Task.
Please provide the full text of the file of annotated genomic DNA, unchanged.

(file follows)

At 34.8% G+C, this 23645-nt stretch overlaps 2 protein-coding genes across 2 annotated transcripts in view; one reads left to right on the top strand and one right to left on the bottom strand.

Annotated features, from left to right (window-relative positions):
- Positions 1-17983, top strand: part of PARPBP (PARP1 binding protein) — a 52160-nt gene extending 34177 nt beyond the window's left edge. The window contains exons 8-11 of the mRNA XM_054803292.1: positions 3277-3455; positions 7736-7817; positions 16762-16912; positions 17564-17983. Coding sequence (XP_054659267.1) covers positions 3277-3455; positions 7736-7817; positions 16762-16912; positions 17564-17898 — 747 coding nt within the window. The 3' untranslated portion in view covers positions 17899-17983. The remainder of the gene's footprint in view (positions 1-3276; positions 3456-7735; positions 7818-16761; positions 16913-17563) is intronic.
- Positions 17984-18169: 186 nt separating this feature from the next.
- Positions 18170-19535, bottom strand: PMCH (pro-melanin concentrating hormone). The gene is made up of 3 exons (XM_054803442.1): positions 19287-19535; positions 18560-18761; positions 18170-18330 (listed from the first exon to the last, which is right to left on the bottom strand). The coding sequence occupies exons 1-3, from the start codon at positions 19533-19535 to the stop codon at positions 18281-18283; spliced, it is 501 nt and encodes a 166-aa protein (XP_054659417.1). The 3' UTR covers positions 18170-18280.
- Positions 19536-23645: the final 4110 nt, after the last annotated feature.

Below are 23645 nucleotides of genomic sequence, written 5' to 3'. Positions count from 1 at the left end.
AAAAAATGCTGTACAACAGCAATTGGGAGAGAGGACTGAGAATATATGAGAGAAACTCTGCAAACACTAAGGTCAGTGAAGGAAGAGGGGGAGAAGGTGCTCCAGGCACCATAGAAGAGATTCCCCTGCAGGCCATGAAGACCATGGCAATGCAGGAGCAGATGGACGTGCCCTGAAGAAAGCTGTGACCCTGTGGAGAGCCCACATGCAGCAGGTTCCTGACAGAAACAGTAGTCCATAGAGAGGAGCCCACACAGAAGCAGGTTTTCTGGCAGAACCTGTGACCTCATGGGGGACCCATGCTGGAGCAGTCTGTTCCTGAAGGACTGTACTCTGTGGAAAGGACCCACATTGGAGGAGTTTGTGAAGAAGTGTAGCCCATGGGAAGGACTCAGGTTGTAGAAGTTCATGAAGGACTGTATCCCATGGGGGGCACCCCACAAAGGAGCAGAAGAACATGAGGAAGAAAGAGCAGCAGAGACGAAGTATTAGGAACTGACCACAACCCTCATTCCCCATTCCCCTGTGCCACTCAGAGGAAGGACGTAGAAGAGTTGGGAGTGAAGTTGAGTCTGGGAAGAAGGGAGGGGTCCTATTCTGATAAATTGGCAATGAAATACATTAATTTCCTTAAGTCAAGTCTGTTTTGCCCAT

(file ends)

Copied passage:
At 34.8% G+C, this 23645-nt stretch overlaps 2 protein-coding genes across 2 annotated transcripts in view; one reads left to right on the top strand and one right to left on the bottom strand.

Annotated features, from left to right (window-relative positions):
- Positions 1-17983, top strand: part of PARPBP (PARP1 binding protein) — a 52160-nt gene extending 34177 nt beyond the window's left edge. The window contains exons 8-11 of the mRNA XM_054803292.1: positions 3277-3455; positions 7736-7817; positions 16762-16912; positions 17564-17983. Coding sequence (XP_054659267.1) covers positions 3277-3455; positions 7736-7817; positions 16762-16912; positions 17564-17898 — 747 coding nt within the window. The 3' untranslated portion in view covers positions 17899-17983. The remainder of the gene's footprint in view (positions 1-3276; positions 3456-7735; positions 7818-16761; positions 16913-17563) is intronic.
- Positions 17984-18169: 186 nt separating this feature from the next.
- Positions 18170-19535, bottom strand: PMCH (pro-melanin concentrating hormone). The gene is made up of 3 exons (XM_054803442.1): positions 19287-19535; positions 18560-18761; positions 18170-18330 (listed from the first exon to the last, which is right to left on the bottom strand). The coding sequence occupies exons 1-3, from the start codon at positions 19533-19535 to the stop codon at positions 18281-18283; spliced, it is 501 nt and encodes a 166-aa protein (XP_054659417.1). The 3' UTR covers positions 18170-18280.
- Positions 19536-23645: the final 4110 nt, after the last annotated feature.

Below are 23645 nucleotides of genomic sequence, written 5' to 3'. Positions count from 1 at the left end.
AAAAAATGCTGTACAACAGCAATTGGGAGAGAGGACTGAGAATATATGAGAGAAACTCTGCAAACACTAAGGTCAGTGAAGGAAGAGGGGGAGAAGGTGCTCCAGGCACCATAGAAGAGATTCCCCTGCAGGCCATGAAGACCATGGCAATGCAGGAGCAGATGGACGTGCCCTGAAGAAAGCTGTGACCCTGTGGAGAGCCCACATGCAGCAGGTTCCTGACAGAAACAGTAGTCCATAGAGAGGAGCCCACACAGAAGCAGGTTTTCTGGCAGAACCTGTGACCTCATGGGGGACCCATGCTGGAGCAGTCTGTTCCTGAAGGACTGTACTCTGTGGAAAGGACCCACATTGGAGGAGTTTGTGAAGAAGTGTAGCCCATGGGAAGGACTCAGGTTGTAGAAGTTCATGAAGGACTGTATCCCATGGGGGGCACCCCACAAAGGAGCAGAAGAACATGAGGAAGAAAGAGCAGCAGAGACGAAGTATTAGGAACTGACCACAACCCTCATTCCCCATTCCCCTGTGCCACTCAGAGGAAGGACGTAGAAGAGTTGGGAGTGAAGTTGAGTCTGGGAAGAAGGGAGGGGTCCTATTCTGATAAATTGGCAATGAAATACATTAATTTCCTTAAGTCAAGTCTGTTTTGCCCAT